service with your new options, while still loading the rest from /usr.
Search the systemd.unit manpage for "drop-in", and put your extensions
Post by Jeff Solomon
--
Mantas Mikulėnas <***@gmail.com>
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Jeff Solomon
2017-11-20 00:27:16 UTC
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Understood.

I didn't think that systemd paid one bit of attention to the settings
controlled by pam_limits?

I'm only interested in a user instance that is lingering and operates
outside of a session.

My goal is that the child processes of the user instance will have limits
that I set. If I understand correctly, if those limits are to be higher
than the system's hard limits, then the user instance itself must have
those higher limits set on it, yes?

I appreciate that the user instance doesn't need higher limits itself and
that it is weird that the children of the user instance will have
difference limits than a logged in user, but that's fine.

It seems to me that the only use of the defaults set in
/etc/systemd/user.conf is to further restrict the user instance's children
beyond whatever restrictions are set by the system itself. I had
mistakenly believed that since /etc/systemd/user.conf was a restricted
file, that setting it would override system settings but it doesn't because
it's read by the user instance after it's already running at the user.

Thanks for the tip regarding /etc/systemd/system/user@
.service.d/whatever.conf.

I did previously know that ***@.service would work. For my application,
I'm interested in a single special user only however. I don't want these
customizations to apply to all users.
Post by Jeff Solomon
Hi,
Two questions.
I want to raise the "number of files" limits for the user instance.
First, I set DefaultLimitNOFILE to something higher than the global
system default in /etc/systemd/user.conf and I rebooted.
"systemctl --user show" showed the new DefaultLimitNOFILE and the unit
itself showed the higher setting of LimitNOFILE when I ran "systemctl
--user show foo".
So far everything worked as expected.
However, when I checked "cat /proc/<pid>/limits" on the ExecStart process
of foo.service, I don't see the "number of files" limit has changed.
What did I do wrong?
Second question: if I want to raise the limit just for a single user, how
would I go about it?
Making a change in user.conf would make it apply in all user instances
(assuming I could get it to work).
add LimitNOFILE to the [Service] section of that file, then it will do two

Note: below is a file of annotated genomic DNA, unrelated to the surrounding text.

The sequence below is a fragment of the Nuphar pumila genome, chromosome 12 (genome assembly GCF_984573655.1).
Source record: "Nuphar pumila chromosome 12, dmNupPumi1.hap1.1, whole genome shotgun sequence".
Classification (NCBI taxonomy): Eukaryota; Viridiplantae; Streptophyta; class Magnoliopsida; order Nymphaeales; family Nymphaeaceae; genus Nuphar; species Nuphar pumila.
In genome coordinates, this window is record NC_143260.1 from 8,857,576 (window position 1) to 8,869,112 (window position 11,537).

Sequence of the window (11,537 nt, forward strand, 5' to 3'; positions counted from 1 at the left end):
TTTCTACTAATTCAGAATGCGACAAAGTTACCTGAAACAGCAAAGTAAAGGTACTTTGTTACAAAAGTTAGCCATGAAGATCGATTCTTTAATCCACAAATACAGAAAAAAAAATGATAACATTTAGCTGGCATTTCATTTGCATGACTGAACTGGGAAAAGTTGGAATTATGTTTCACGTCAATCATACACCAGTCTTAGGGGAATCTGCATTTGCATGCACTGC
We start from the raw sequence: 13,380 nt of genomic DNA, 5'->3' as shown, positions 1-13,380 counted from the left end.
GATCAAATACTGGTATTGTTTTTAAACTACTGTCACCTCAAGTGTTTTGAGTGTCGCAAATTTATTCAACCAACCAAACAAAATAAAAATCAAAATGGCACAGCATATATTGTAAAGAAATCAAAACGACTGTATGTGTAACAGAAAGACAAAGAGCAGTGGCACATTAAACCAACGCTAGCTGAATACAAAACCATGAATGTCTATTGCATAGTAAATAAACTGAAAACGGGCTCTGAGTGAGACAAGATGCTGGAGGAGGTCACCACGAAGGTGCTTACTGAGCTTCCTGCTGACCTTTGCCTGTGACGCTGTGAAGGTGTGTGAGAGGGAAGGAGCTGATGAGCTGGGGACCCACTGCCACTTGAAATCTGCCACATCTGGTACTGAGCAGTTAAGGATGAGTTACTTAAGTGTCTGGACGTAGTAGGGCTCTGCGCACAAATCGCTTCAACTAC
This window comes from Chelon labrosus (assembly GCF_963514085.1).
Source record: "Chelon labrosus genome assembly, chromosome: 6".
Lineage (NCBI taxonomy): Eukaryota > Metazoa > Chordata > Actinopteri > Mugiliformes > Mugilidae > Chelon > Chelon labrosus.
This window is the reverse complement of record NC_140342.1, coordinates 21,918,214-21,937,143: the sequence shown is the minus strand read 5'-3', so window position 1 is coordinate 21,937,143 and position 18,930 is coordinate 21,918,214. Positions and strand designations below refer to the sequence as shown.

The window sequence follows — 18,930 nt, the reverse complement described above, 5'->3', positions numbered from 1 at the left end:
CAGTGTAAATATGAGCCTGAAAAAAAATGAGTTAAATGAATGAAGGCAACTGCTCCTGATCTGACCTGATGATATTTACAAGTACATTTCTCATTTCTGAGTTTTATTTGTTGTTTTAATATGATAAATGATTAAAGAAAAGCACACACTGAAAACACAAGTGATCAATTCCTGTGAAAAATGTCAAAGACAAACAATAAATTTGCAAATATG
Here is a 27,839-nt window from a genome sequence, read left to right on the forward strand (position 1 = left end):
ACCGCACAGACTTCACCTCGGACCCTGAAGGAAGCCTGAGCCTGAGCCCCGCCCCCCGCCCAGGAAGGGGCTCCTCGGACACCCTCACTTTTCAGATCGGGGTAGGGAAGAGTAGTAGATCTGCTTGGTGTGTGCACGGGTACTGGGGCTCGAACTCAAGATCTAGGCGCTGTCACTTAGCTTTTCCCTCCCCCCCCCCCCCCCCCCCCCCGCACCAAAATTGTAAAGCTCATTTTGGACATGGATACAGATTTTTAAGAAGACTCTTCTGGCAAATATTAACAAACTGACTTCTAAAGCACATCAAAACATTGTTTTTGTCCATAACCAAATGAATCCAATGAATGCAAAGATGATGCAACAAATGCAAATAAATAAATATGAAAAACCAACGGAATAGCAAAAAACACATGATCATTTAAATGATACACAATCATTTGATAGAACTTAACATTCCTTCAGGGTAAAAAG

things. First, it actually works whereas editing user.conf did not. Second,
the change only applies to user <uid> and not all users.
I assume I'm not getting how systemd is supposed to work. So please
enlighten me.
Thanks,
Jeff
instance. Init is privileged and can raise limits above the current hard
limit. (The same could be done via pam_limit.)
DefaultLimit* in user.conf is set by the user instance itself, which runs
under your uid and does not have any special privileges. It cannot raise
the limits beyond the current hard limit, just as the `ulimit` command
cannot.
The defaults are for units – not for the service manager itself.
So although the defaults are *read* successfully, they will only be
applied when you start a service.
If you want to raise limits for all users, best to do that via pam_limits.
(Letting --user services have different limits than directly launched
programs is likely to result in confusion.)
that's how it looks in /usr/lib anyway.
Though a better method is to use drop-in configuration to only extend the
service with your new options, while still loading the rest from /usr.
Search the systemd.unit manpage for "drop-in", and put your extensions
Post by Jeff Solomon
--
Sent from my phone
Mantas Mikulėnas
2017-11-20 00:36:21 UTC
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Post by Jeff Solomon
Understood.
I didn't think that systemd paid one bit of attention to the settings
controlled by pam_limits?
The user@ instance runs user-controlled processes, much like cron would, so
its service unit has PAM enabled as well.
Post by Jeff Solomon
I'm only interested in a user instance that is lingering and operates
outside of a session.
They always run outside of a session, even if the start was triggered by